What you need to know about Vitamin B12 deficiency

Vitamin B12

Vitamin deficiency anemia occurs where there is a lack of healthy red blood cells which is caused by lower than normal amounts of certain vitamins. Vitamins that are linked to vitamin deficiency anemia include folate, vitamin B-12 and vitamin C. Vitamin deficiency anemia can also occur if your body has trouble absorbing or processing these vitamins. Almost fifteen percent of the U.S. population has vitamin B12 deficiency. 

B vitamins are important because they maintain our nerves and brain cells and are used up in converting food into energy in the body. Salmon, among other fish, is a great source of omega 3 fatty acids and B vitamins. It's important that your diet has a heavy amount of B12. It's especially important if one suffers from anxiety and can have trouble sleeping. Serotonin is vital in the regulation of mood, appetite and sleep. 

Vitamin B12 generates DNA and red blood cells. A vitamin B12 deficiency may start as fatigue, weight loss, constipation, and loss of appetite. If not treated, lack of vitamin B12 can lead to nerve damage, tingling and weakness in hands and feet, problems with balance, confusion, and depression. This type of deficiency causes anemia in the body, which means the body doesn't have enough red blood cells. People over 65 and vegans are more likely to develop vitamin B12 deficiency, since animal products are where most of the vitamin comes from.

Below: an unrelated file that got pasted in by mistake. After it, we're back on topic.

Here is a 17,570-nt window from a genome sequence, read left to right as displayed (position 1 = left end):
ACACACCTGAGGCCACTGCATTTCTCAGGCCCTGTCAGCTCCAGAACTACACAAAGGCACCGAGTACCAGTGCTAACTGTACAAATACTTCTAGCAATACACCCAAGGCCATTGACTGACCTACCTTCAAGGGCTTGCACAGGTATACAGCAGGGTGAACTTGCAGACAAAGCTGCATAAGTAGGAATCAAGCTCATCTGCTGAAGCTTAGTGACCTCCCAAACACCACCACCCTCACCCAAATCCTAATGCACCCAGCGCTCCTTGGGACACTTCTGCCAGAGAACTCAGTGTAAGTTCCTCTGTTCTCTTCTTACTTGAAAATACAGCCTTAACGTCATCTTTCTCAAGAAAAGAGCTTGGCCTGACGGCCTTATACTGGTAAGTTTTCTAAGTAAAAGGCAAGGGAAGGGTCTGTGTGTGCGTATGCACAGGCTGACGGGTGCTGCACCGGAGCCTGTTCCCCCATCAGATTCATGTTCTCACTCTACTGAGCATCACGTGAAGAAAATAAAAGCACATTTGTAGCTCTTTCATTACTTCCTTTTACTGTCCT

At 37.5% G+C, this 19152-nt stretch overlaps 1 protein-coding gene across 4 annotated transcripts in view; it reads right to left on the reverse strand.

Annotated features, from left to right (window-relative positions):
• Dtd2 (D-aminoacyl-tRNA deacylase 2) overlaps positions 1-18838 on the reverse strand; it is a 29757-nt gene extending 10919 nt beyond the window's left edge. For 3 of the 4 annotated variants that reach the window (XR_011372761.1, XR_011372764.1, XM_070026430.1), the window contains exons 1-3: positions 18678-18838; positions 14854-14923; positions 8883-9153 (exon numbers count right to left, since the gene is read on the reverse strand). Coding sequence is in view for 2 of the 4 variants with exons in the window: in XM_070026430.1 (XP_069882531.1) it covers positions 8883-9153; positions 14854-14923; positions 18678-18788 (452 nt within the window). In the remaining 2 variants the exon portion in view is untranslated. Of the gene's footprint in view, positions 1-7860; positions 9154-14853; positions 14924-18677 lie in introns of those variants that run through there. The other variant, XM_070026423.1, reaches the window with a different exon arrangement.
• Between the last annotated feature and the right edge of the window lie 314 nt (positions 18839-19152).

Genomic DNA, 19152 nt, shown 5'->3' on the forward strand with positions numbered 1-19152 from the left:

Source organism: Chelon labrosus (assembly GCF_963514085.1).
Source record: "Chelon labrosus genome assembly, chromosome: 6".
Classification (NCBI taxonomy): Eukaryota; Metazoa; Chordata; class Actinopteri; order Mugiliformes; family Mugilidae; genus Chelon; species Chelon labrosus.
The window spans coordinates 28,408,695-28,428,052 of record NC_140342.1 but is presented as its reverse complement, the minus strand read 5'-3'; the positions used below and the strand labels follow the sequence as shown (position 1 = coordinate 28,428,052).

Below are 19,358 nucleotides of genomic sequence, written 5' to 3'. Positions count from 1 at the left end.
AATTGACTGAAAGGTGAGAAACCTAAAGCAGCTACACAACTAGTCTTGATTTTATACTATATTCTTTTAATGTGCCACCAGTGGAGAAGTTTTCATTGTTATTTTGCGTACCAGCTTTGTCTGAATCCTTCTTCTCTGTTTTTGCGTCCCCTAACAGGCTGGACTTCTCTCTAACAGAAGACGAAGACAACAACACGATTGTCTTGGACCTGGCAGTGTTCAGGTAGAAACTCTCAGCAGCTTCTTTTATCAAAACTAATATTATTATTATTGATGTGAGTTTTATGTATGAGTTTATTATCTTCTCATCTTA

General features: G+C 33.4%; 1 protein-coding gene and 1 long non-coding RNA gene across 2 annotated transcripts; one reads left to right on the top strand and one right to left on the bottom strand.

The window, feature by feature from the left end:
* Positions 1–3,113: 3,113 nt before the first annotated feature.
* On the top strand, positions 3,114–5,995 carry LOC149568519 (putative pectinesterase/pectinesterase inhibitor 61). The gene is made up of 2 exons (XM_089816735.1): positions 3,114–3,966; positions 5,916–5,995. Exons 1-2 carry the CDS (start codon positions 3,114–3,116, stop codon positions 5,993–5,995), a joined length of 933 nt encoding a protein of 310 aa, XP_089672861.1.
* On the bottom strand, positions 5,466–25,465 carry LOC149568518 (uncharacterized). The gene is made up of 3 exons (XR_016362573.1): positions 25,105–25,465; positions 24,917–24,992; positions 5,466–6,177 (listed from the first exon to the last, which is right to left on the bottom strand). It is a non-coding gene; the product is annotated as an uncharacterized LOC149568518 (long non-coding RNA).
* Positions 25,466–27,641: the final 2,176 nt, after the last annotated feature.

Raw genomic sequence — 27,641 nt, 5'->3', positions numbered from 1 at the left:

Certain conditions include Crohn's disease, celiac disease, pernicious anemia, alcoholism and make it hard for the body to absorb enough of the vitamin. Lack of this essential vitamin can cause fatigue, and even in some severe cases paralysis and nerve damage.  Treatment with a balanced diet or B12 supplements or shots brings levels back to normal.

What causes a vitamin B12 deficiency? There are a number of things that may cause a vitamin B12 deficiency including: atrophic gastritis, in which your stomach lining has thinned, pernicious anemia, which makes it hard for your body to absorb vitamin B12, surgery that removed part of your stomach or small intestine, including weight loss surgery, conditions affecting the small intestine, such as Crohn's disease, celiac disease, bacterial growth, or a parasite, heavy drinking, immune system disorders, such as Graves' disease or lupus, and long-term use of acid-reducing drugs. Stomach acids help break down animal proteins that have vitamin B12.

Depending on what causes low levels of vitamin B12, treatment may include eating a more balanced diet, vitamin B12 supplements, vitamin B12 injections, and avoiding alcohol.